The sharply executed desserts are by chefs Jaclyn Von, Anna Berzelius and Mary Cooper, and their collaboration results in exceptional output, whether it’s a candy bar-inspired approach to butterscotch budino, a deconstructed (but not shattered beyond all recognition) almond cake, a fragile Pavlova brimming with intense tropical fruit flavors, or the coffee bar’s butter-drenched cookies and knobbly scones.
At the excellent brunch, Flicker and Rawitzer recalibrate just enough to generate newfound interest in dishes that we all should have yawned away years ago. French toast, often sickeningly sweet, goes savory, due to a slightly nutty whole-grain brioche and the inclusions of sage and salty prosciutto. It’s a fabulous, sort-of breakfast Monte Cristo, with maple syrup.
The croque-obsessed — present company included — will swoon for the Esker Grove version, a speck-raclette wonder that’s brightened by shears of tart apple. Crisp, corny tostadas are layered with black beans, succulent pulled pork, snips of smoky bacon and a rich, hearty mole.
Why bother with yogurt when there’s Rawitzer’s delectable banana custard, served with a granola built with seeds and dried fruit? And Cream of Wheat will never be the same, after one encounters the wide bowl of semolina that’s cooked, polenta-style, in vegetable stock and half-and-half, finished with Parmesan and topped with a sci-fi runny egg — the whites remain a bit loose — and a splash of an earthy, tea-like jus composed of dried porcini and black trumpet mushrooms. (This is a kitchen that loves technology.)
Yes, two eggs any style and other assorted brunch basics are also on the menu. And I’ve saved best for last. Along with an ever-changing savory tart (so flaky, so buttery), the must-have item is a plate of doughnut holes that defy all manner of fried dough engineering. They’re admirably delicate, melt-in-your-mouth orbs, prodigiously crusted with twinkling sugar and paired with a curry-infused caramel sauce.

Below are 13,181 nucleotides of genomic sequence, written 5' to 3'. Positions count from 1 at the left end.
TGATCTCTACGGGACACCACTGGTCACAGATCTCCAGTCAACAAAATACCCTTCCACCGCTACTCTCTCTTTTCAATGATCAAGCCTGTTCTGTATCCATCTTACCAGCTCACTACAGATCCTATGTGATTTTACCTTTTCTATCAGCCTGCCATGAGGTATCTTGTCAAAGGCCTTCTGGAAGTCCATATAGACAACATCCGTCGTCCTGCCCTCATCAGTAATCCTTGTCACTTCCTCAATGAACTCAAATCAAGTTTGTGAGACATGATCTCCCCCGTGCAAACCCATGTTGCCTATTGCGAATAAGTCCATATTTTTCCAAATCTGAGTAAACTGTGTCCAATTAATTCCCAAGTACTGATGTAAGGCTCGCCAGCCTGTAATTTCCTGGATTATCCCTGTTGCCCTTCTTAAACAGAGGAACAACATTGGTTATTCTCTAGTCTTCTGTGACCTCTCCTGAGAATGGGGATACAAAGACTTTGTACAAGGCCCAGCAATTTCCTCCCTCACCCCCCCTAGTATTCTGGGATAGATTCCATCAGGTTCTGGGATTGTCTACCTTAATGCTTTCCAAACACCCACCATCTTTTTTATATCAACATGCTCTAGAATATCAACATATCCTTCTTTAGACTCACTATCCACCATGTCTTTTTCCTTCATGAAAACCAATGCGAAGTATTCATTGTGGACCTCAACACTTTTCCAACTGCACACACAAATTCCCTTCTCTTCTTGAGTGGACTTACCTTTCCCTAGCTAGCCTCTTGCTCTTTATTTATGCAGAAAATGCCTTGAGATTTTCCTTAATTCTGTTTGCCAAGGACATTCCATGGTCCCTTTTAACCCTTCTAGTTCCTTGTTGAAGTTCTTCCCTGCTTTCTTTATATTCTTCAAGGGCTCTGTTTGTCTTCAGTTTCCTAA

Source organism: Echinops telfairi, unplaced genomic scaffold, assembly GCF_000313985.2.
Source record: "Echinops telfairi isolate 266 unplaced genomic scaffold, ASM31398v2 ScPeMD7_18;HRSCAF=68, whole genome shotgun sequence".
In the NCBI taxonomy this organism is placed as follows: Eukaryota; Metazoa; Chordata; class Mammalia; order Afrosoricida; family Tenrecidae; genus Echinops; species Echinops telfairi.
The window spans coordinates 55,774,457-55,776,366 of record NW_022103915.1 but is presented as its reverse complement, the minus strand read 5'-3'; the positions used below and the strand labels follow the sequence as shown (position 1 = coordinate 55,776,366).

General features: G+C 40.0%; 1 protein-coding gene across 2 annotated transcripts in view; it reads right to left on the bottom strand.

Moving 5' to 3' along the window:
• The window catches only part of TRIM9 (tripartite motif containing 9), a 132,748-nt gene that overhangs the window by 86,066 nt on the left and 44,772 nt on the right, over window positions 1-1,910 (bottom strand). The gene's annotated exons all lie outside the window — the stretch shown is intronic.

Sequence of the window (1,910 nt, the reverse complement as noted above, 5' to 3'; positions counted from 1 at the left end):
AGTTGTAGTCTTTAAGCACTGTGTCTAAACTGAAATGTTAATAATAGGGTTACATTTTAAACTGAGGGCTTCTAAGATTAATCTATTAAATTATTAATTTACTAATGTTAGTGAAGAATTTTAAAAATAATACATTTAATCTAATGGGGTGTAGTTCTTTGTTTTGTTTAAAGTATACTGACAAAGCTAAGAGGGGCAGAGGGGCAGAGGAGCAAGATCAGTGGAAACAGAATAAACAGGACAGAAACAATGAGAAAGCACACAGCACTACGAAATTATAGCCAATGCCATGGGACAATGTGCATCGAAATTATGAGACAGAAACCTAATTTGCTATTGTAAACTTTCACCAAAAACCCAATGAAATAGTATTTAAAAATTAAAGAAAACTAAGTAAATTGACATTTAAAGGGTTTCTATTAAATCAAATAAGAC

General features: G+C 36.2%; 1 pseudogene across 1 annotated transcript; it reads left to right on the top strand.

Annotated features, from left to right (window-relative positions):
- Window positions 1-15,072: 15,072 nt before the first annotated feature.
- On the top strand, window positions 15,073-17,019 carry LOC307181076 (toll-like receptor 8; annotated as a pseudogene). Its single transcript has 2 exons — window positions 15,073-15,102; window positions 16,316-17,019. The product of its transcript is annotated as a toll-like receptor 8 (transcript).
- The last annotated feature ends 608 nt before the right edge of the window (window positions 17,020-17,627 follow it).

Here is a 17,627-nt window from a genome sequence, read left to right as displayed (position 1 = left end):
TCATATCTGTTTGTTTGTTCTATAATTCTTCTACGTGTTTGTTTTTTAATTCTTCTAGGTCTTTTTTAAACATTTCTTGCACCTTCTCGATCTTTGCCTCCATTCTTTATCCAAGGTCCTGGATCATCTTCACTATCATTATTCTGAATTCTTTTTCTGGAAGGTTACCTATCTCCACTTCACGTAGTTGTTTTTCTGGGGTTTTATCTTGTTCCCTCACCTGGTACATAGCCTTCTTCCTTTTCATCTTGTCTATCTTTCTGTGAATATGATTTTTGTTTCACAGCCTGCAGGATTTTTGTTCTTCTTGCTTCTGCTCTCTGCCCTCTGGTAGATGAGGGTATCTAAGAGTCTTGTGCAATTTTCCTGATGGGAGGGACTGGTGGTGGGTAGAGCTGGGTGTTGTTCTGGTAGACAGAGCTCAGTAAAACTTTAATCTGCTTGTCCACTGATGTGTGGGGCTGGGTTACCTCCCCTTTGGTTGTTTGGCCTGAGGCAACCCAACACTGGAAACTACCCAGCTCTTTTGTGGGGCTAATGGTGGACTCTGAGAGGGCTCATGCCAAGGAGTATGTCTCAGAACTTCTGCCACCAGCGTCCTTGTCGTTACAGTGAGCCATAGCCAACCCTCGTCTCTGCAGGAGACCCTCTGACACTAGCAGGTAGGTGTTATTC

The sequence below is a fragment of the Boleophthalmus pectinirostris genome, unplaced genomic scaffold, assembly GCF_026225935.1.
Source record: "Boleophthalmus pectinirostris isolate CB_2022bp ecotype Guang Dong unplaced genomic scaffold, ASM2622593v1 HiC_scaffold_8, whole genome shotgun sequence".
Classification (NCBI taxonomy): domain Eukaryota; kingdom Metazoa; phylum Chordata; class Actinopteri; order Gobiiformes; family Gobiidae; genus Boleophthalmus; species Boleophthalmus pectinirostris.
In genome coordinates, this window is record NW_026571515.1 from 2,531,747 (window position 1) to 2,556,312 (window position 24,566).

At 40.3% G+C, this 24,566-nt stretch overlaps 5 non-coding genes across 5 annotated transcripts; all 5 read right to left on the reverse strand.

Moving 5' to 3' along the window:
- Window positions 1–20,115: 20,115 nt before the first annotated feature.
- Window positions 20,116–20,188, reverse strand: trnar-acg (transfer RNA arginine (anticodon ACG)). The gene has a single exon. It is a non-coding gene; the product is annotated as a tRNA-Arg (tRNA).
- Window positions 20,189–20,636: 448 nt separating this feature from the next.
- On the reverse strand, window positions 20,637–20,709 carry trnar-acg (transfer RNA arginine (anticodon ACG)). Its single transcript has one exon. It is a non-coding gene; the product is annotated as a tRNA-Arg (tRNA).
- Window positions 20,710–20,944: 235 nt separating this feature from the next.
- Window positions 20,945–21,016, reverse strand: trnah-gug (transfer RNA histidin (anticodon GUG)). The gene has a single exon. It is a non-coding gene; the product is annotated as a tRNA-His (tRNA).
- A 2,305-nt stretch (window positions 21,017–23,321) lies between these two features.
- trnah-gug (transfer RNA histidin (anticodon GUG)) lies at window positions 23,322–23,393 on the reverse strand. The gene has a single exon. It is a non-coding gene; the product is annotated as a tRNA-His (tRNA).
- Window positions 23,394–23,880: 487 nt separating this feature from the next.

A total knockout
HGA, the Minneapolis architectural giant, has devised a new $23.3 million pavilion — with Esker Grove at its heart — to ingeniously unspool all kinds of Byzantine floor plan issues that cropped up following the museum’s 2005 expansion.
The new footprint has rightfully returned the museum’s main entrance back to Vineland Place, opposite the Minneapolis Sculpture Garden. Now the museum’s welcome mat, Esker Grove is one Walker dining operation that will never suffer from out-of-sight-out-of-mind syndrome. It’s the brick-and-mortar equivalent of a Wal-Mart greeter, a role that will only be accentuated when the restaurant’s front-and-center patio opens in a few months.
The dining room maintains the museum’s crisp white color palate (and a commissioned artwork — a remarkable collage by Duluth artist Frank Big Bear — underscores the you’re-in-an-art-museum aura), but a handsome tongue-in-groove walnut floor and curvy, covet-inducing Eames molded wood side chairs lend a human-scaled warmth.
Enormous expanses of glass blur the line between inside and outside; post-sunset, the lighting is somehow even more flattering. A slanted ceiling not only counters the space’s otherwise forthright right angles, but it also serves an acoustic function, facilitating conversation, even during standing-room-only periods.
Yep, HGA’s work is a tailor-made expression of this visually obsessed institution: effortlessly stylish, yet instantly comfortable, and a prime people-watching venue. (One incongruity: After hours, the lobby’s crisp minimalism is truncated by a utilitarian, accordion-style wall that is both drearily brown and decidedly un-Walker-like.)
Here’s hoping that HGA — which is also responsible for another recent well-functioning jaw-dropper, the extraordinary Surly Brewing Co. destination brewery — will garner more restaurant commissions. Our city would be the better for it.
In terms of its restaurants, the argument can be made that the Walker is something of a cursed address. Think about it. Over the past 13 years, four dining establishments — going back to Gallery 8, 20.21 and Gather — have come and gone within the museum’s walls.
We should all wish for Esker Grove to exhibit true staying power, because this exceedingly well-managed restaurant deserves to become a major asset, to the museum, and the city. If it isn’t already.